Anxiety and Mood Disorders Impacting Physician Opioid Prescribing in the Pediatric Hospital Setting.

Affiliation

Donaldson CD(1)(2), Kain ZN(2)(3), Ehwerhemuepha L(4), Fortier MA(2)(3)(5), Phan MT(6), Tomaszewski DM(7)(8), Yang S(6), Feaster W(4), Jenkins BN(9)(10)(11).
Author information:
(1)Department of Psychology, Crean College of Health and Behavioral Sciences, Chapman University, One University Drive, Orange, CA, 92866, USA.
(2)Center on Stress & Health, University of California Irvine, Irvine, CA, USA.
(3)Department of Anesthesiology and Perioperative Care, University of California Irvine, Irvine, CA, USA.
(4)Department of Information Systems, Children's Hospital of Orange County, Orange, CA, USA.
(5)Sue & Bill Gross School of Nursing, University of California Irvine, Irvine, CA, USA.
(6)Department of Pharmacy Practice, School of Pharmacy, Chapman University, Irvine, CA, USA.
(7)Department of Biomedical and Pharmaceutical Sciences, School of Pharmacy, Chapman University, Orange, CA, USA.
(8)School of Pharmacy, Schaeffer Center for Health Policy and Economics, University of Southern California, Los Angeles, CA, USA.
(9)Department of Psychology, Crean College of Health and Behavioral Sciences, Chapman University, One University Drive, Orange, CA, 92866, USA. [Email]
(10)Center on Stress & Health, University of California Irvine, Irvine, CA, USA. [Email]
(11)Department of Anesthesiology and Perioperative Care, University of California Irvine, Irvine, CA, USA. [Email]

Abstract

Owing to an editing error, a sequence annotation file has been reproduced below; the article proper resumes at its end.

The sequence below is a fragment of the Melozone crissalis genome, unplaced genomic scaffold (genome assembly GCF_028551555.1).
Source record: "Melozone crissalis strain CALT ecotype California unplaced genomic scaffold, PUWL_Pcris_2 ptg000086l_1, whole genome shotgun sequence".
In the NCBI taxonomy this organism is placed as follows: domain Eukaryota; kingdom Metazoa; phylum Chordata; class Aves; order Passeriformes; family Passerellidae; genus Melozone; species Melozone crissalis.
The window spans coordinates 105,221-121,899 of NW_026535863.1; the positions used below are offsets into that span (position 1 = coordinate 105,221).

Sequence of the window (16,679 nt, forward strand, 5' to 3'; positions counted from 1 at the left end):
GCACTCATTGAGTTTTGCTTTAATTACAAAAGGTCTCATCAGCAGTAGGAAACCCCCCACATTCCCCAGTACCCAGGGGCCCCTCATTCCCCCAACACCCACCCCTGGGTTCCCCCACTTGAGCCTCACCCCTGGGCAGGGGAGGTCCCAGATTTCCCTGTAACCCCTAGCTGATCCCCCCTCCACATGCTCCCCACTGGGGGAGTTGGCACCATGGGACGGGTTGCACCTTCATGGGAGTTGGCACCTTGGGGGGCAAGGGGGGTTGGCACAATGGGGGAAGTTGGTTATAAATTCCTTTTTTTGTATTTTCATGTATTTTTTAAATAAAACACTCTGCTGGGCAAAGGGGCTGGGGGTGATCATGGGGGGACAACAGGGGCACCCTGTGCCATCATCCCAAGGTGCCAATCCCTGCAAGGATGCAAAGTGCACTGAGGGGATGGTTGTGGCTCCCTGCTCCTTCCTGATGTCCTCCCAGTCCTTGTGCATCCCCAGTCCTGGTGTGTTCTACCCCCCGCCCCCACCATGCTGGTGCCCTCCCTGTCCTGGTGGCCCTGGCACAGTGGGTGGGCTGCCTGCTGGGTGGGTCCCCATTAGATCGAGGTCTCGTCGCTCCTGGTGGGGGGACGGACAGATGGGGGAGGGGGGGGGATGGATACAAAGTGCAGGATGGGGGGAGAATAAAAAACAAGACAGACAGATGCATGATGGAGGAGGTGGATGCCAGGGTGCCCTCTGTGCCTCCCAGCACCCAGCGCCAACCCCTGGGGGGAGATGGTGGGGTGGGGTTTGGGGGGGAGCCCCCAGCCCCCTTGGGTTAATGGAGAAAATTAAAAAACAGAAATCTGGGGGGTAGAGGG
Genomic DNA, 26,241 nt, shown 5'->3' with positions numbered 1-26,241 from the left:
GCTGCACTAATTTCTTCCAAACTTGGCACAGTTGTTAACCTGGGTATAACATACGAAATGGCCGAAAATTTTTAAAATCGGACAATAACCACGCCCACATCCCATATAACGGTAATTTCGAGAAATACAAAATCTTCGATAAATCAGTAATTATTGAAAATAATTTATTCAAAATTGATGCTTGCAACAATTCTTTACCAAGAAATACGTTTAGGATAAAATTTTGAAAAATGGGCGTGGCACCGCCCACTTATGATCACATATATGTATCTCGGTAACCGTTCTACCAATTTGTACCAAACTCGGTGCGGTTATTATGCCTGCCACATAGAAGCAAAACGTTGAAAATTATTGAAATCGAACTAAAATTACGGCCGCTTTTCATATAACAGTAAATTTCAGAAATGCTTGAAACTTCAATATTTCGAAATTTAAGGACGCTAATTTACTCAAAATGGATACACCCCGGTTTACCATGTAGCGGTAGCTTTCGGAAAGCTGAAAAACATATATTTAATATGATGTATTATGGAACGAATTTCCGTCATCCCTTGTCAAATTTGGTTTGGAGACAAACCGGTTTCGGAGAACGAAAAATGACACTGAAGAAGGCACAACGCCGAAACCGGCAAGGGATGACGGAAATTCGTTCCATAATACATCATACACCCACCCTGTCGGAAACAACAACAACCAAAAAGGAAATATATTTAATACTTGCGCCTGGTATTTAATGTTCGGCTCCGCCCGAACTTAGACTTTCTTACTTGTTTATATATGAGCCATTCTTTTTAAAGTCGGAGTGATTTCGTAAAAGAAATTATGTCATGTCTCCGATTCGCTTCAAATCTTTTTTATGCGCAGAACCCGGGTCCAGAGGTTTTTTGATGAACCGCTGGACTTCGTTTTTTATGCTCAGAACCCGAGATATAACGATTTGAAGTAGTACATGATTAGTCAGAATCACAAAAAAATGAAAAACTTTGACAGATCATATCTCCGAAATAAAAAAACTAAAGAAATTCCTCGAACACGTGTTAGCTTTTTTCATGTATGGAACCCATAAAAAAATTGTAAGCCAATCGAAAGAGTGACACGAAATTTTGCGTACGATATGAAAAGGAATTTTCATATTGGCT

This research examined whether pediatric inpatients without an anxiety/mood disorder are more likely to receive opioids in response to pain compared to patients diagnosed with a mental health condition. Research questions were tested using cross-sectional inpatient electronic medical record data. Propensity score matching was used to match patients with a disorder with patients without the disorder (anxiety analyses: N = 2892; mood analyses: N = 1042). Although patients with anxiety and mood disorders experienced greater pain, physicians were less likely to order opioids for these patients. Analyses also disclosed an interaction of anxiety with pain-the pain-opioid relation was stronger for patients without an anxiety disorder than for patients with an anxiety diagnosis. Instead, physicians were more likely to place non-opioid analgesic orders to manage the pain of patients with anxiety disorders. Findings imply that pain management decisions might be influenced by patient's mental health.